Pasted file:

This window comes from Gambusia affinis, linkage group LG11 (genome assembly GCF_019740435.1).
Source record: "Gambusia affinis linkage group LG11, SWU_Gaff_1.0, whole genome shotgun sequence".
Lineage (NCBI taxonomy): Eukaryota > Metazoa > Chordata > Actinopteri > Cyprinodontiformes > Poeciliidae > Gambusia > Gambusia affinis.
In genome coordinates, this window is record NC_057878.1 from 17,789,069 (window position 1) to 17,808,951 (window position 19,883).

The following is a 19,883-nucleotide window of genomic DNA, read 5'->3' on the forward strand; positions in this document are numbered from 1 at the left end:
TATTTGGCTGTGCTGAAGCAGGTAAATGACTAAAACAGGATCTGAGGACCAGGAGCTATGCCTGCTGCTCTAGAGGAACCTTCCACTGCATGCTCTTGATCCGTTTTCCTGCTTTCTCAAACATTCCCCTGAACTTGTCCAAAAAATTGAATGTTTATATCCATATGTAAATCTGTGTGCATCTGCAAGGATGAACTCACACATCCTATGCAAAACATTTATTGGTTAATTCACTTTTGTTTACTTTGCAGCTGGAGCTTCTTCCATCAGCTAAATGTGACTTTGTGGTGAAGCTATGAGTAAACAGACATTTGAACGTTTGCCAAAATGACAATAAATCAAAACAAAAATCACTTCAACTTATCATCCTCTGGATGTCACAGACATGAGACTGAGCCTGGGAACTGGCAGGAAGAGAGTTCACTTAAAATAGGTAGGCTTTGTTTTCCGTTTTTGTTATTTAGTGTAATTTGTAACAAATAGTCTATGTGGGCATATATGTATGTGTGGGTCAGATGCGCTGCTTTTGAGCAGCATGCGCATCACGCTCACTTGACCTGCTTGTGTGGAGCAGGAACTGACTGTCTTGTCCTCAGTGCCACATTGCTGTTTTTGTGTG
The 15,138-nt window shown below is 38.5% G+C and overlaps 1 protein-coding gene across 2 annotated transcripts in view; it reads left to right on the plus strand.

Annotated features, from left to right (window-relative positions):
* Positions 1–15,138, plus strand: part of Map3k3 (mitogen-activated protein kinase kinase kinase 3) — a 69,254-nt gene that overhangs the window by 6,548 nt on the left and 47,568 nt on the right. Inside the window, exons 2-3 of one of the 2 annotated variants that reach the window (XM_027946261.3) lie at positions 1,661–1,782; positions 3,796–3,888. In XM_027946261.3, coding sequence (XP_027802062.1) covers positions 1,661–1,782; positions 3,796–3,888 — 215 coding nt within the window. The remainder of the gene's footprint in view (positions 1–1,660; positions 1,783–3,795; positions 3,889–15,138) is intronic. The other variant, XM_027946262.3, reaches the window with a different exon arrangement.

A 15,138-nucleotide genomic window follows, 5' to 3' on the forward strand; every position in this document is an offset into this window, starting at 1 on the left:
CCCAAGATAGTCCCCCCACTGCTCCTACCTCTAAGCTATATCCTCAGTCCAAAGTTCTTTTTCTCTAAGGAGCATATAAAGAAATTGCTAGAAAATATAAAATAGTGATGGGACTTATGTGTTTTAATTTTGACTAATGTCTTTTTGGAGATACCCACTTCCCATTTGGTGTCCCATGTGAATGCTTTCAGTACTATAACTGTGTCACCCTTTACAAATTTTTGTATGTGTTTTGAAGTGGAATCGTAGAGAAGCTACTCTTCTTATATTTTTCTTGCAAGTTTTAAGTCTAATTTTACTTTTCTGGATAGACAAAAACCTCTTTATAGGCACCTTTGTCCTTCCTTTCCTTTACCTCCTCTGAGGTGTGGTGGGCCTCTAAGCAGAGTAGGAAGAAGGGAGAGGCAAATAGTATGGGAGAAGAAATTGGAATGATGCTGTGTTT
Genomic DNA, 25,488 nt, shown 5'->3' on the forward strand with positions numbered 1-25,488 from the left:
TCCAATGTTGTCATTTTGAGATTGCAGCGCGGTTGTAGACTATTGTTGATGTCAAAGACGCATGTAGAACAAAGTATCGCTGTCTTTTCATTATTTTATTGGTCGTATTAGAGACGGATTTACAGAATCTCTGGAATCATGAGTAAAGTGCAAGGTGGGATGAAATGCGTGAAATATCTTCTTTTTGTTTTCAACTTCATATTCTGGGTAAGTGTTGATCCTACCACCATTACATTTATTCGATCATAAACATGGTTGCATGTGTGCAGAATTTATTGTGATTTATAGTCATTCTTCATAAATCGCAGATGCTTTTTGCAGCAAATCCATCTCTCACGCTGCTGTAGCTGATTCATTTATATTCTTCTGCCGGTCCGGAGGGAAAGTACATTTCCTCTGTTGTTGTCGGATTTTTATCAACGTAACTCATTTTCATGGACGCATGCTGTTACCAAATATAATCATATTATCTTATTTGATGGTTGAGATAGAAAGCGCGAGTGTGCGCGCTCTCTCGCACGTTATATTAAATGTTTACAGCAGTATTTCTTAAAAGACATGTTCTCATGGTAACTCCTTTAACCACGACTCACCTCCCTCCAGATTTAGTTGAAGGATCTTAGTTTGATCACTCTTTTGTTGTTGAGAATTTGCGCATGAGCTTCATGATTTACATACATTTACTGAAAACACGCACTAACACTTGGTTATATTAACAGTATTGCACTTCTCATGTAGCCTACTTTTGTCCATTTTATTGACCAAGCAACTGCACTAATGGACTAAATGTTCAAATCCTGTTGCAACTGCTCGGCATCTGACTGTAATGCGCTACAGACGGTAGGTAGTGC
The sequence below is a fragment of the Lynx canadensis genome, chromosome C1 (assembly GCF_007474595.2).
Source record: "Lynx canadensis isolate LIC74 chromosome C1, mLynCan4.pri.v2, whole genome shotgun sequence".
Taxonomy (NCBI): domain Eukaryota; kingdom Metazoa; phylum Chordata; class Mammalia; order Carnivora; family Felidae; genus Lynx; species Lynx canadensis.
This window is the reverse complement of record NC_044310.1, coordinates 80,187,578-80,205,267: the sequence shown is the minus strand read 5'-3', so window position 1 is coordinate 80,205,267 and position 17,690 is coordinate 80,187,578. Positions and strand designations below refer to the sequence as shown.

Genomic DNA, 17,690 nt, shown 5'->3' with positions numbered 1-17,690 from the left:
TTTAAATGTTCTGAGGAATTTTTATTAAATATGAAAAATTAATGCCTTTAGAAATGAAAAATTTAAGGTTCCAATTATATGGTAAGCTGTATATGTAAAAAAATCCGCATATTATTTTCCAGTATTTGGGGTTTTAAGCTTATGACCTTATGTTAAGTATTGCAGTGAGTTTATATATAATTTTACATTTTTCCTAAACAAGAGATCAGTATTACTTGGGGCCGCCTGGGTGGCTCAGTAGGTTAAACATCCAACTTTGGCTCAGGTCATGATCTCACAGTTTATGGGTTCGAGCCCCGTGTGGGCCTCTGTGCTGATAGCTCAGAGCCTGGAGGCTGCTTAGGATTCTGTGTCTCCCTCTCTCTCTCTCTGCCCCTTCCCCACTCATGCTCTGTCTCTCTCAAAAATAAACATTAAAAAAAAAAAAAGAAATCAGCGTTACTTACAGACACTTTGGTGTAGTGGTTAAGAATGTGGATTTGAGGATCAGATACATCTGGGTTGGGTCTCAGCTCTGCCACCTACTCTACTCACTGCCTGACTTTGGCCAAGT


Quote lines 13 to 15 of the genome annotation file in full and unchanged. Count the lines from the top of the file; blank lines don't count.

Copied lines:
TCCAATGTTGTCATTTTGAGATTGCAGCGCGGTTGTAGACTATTGTTGATGTCAAAGACGCATGTAGAACAAAGTATCGCTGTCTTTTCATTATTTTATTGGTCGTATTAGAGACGGATTTACAGAATCTCTGGAATCATGAGTAAAGTGCAAGGTGGGATGAAATGCGTGAAATATCTTCTTTTTGTTTTCAACTTCATATTCTGGGTAAGTGTTGATCCTACCACCATTACATTTATTCGATCATAAACATGGTTGCATGTGTGCAGAATTTATTGTGATTTATAGTCATTCTTCATAAATCGCAGATGCTTTTTGCAGCAAATCCATCTCTCACGCTGCTGTAGCTGATTCATTTATATTCTTCTGCCGGTCCGGAGGGAAAGTACATTTCCTCTGTTGTTGTCGGATTTTTATCAACGTAACTCATTTTCATGGACGCATGCTGTTACCAAATATAATCATATTATCTTATTTGATGGTTGAGATAGAAAGCGCGAGTGTGCGCGCTCTCTCGCACGTTATATTAAATGTTTACAGCAGTATTTCTTAAAAGACATGTTCTCATGGTAACTCCTTTAACCACGACTCACCTCCCTCCAGATTTAGTTGAAGGATCTTAGTTTGATCACTCTTTTGTTGTTGAGAATTTGCGCATGAGCTTCATGATTTACATACATTTACTGAAAACACGCACTAACACTTGGTTATATTAACAGTATTGCACTTCTCATGTAGCCTACTTTTGTCCATTTTATTGACCAAGCAACTGCACTAATGGACTAAATGTTCAAATCCTGTTGCAACTGCTCGGCATCTGACTGTAATGCGCTACAGACGGTAGGTAGTGC
The sequence below is a fragment of the Lynx canadensis genome, chromosome C1 (assembly GCF_007474595.2).
Source record: "Lynx canadensis isolate LIC74 chromosome C1, mLynCan4.pri.v2, whole genome shotgun sequence".